Now, I can’t really think of as much of a parallel from the religious side of it, but I think as close as I can get is something that has been very influential in my life, as well, which is the “Star Wars” films. I’m a big nerd, as you can probably tell, but you have a conflict in the Empire between those believe in the technical terror of the Death Star and those who really believe in the old ways, and the power of the Force, like Darth Vader.
And in Luke Skywalker, you have, I think, the perfect blend of both the technological aspect, the technological emphasis that we see in a space opera, like Flash Gordon or in Star Trek, with this very, very prominent feature of a religious worldview, a worldview that is really centered in and around the Force. And while “Star Trek” is a way of getting at human questions through science, there is an approach to science and technology in “Star Wars” that really has its focusing lens as the Force. Yet in the newest Star Wars movie, Han Solo, talking about in the first movie, he was saying that there’s no mystical energy field, none of that stuff controls my destiny, it’s all a bunch of mumbo-jumbo, and in this new film, he says, “It’s true. All of it. The Dark Side, the Jedi, it’s all true.” And there’s a real understanding of how these two things can be in synergy.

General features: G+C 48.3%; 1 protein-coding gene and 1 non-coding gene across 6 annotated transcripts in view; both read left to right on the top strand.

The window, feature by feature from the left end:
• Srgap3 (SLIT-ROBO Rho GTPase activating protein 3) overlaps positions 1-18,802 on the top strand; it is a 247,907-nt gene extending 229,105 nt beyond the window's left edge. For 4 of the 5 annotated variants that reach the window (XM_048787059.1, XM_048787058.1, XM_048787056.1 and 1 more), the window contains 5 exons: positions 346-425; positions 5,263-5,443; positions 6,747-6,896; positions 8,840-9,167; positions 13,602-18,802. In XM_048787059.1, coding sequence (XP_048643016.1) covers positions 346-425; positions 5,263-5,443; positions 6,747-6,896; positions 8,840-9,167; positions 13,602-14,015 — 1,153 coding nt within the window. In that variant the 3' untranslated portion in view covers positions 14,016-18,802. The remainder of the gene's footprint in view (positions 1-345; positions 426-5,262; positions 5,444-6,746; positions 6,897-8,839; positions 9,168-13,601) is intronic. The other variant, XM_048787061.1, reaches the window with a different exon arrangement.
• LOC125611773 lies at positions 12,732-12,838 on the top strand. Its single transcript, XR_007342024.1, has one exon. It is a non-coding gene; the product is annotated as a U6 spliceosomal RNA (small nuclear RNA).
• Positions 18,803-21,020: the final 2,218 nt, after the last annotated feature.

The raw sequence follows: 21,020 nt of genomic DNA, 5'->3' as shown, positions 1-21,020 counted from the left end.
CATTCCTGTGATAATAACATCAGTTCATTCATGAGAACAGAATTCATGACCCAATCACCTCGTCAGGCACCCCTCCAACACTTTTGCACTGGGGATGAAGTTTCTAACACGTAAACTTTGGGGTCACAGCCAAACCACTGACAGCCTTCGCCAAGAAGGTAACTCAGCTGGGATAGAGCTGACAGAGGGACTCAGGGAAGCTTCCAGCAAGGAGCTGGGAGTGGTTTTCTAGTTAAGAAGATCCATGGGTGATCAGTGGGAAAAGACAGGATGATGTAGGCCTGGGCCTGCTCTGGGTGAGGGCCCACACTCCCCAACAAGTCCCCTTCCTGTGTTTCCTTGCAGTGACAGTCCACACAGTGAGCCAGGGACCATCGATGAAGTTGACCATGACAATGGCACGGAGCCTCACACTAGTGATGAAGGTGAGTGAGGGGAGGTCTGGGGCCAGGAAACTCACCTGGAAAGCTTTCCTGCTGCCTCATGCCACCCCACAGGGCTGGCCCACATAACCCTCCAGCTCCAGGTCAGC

And so I just think that it’s interesting that the dialogue between religion and science, for me, the differences I see in my worldview and my 12-year-old brother’s worldviews, the things that shaped it, I think, are not talking to scientists or reading academic journals, or the academic investigation of religion, but rather, these really fun moments with my father, doing things that as a young child really engage the mind from an entertainment perspective.